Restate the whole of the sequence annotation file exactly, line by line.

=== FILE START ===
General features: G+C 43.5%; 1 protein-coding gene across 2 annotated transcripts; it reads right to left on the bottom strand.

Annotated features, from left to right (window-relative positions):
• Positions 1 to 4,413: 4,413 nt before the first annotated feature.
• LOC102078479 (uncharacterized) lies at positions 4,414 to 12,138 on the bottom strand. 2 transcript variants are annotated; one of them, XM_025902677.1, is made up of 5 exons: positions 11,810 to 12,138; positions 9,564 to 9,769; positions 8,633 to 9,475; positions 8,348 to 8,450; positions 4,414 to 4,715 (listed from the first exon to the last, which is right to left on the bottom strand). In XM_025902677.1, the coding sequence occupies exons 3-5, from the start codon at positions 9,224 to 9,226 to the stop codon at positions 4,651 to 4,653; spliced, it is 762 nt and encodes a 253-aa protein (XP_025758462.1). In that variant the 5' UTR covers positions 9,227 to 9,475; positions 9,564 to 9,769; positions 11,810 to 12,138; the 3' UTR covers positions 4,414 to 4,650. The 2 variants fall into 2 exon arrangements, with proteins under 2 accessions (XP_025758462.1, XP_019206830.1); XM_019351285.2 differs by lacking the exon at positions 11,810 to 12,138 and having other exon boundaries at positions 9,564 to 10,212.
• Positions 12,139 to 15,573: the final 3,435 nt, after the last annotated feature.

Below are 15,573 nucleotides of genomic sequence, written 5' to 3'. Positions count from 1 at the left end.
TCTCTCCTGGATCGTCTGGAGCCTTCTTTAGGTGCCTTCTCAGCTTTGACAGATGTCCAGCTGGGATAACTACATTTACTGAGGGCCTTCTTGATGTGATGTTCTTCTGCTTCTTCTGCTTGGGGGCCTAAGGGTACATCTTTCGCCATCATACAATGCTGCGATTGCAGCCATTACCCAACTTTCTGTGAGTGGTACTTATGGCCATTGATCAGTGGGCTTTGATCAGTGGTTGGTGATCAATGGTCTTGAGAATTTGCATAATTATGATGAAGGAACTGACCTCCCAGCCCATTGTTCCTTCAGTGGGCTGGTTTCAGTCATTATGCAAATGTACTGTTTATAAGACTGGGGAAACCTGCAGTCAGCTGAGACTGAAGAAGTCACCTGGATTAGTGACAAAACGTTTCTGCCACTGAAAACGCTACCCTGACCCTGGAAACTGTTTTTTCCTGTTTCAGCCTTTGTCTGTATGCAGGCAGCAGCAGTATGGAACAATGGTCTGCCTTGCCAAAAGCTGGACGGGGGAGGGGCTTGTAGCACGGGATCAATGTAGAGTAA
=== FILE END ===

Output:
General features: G+C 43.5%; 1 protein-coding gene across 2 annotated transcripts; it reads right to left on the bottom strand.

Annotated features, from left to right (window-relative positions):
• Positions 1 to 4,413: 4,413 nt before the first annotated feature.
• LOC102078479 (uncharacterized) lies at positions 4,414 to 12,138 on the bottom strand. 2 transcript variants are annotated; one of them, XM_025902677.1, is made up of 5 exons: positions 11,810 to 12,138; positions 9,564 to 9,769; positions 8,633 to 9,475; positions 8,348 to 8,450; positions 4,414 to 4,715 (listed from the first exon to the last, which is right to left on the bottom strand). In XM_025902677.1, the coding sequence occupies exons 3-5, from the start codon at positions 9,224 to 9,226 to the stop codon at positions 4,651 to 4,653; spliced, it is 762 nt and encodes a 253-aa protein (XP_025758462.1). In that variant the 5' UTR covers positions 9,227 to 9,475; positions 9,564 to 9,769; positions 11,810 to 12,138; the 3' UTR covers positions 4,414 to 4,650. The 2 variants fall into 2 exon arrangements, with proteins under 2 accessions (XP_025758462.1, XP_019206830.1); XM_019351285.2 differs by lacking the exon at positions 11,810 to 12,138 and having other exon boundaries at positions 9,564 to 10,212.
• Positions 12,139 to 15,573: the final 3,435 nt, after the last annotated feature.

Below are 15,573 nucleotides of genomic sequence, written 5' to 3'. Positions count from 1 at the left end.
TCTCTCCTGGATCGTCTGGAGCCTTCTTTAGGTGCCTTCTCAGCTTTGACAGATGTCCAGCTGGGATAACTACATTTACTGAGGGCCTTCTTGATGTGATGTTCTTCTGCTTCTTCTGCTTGGGGGCCTAAGGGTACATCTTTCGCCATCATACAATGCTGCGATTGCAGCCATTACCCAACTTTCTGTGAGTGGTACTTATGGCCATTGATCAGTGGGCTTTGATCAGTGGTTGGTGATCAATGGTCTTGAGAATTTGCATAATTATGATGAAGGAACTGACCTCCCAGCCCATTGTTCCTTCAGTGGGCTGGTTTCAGTCATTATGCAAATGTACTGTTTATAAGACTGGGGAAACCTGCAGTCAGCTGAGACTGAAGAAGTCACCTGGATTAGTGACAAAACGTTTCTGCCACTGAAAACGCTACCCTGACCCTGGAAACTGTTTTTTCCTGTTTCAGCCTTTGTCTGTATGCAGGCAGCAGCAGTATGGAACAATGGTCTGCCTTGCCAAAAGCTGGACGGGGGAGGGGCTTGTAGCACGGGATCAATGTAGAGTAA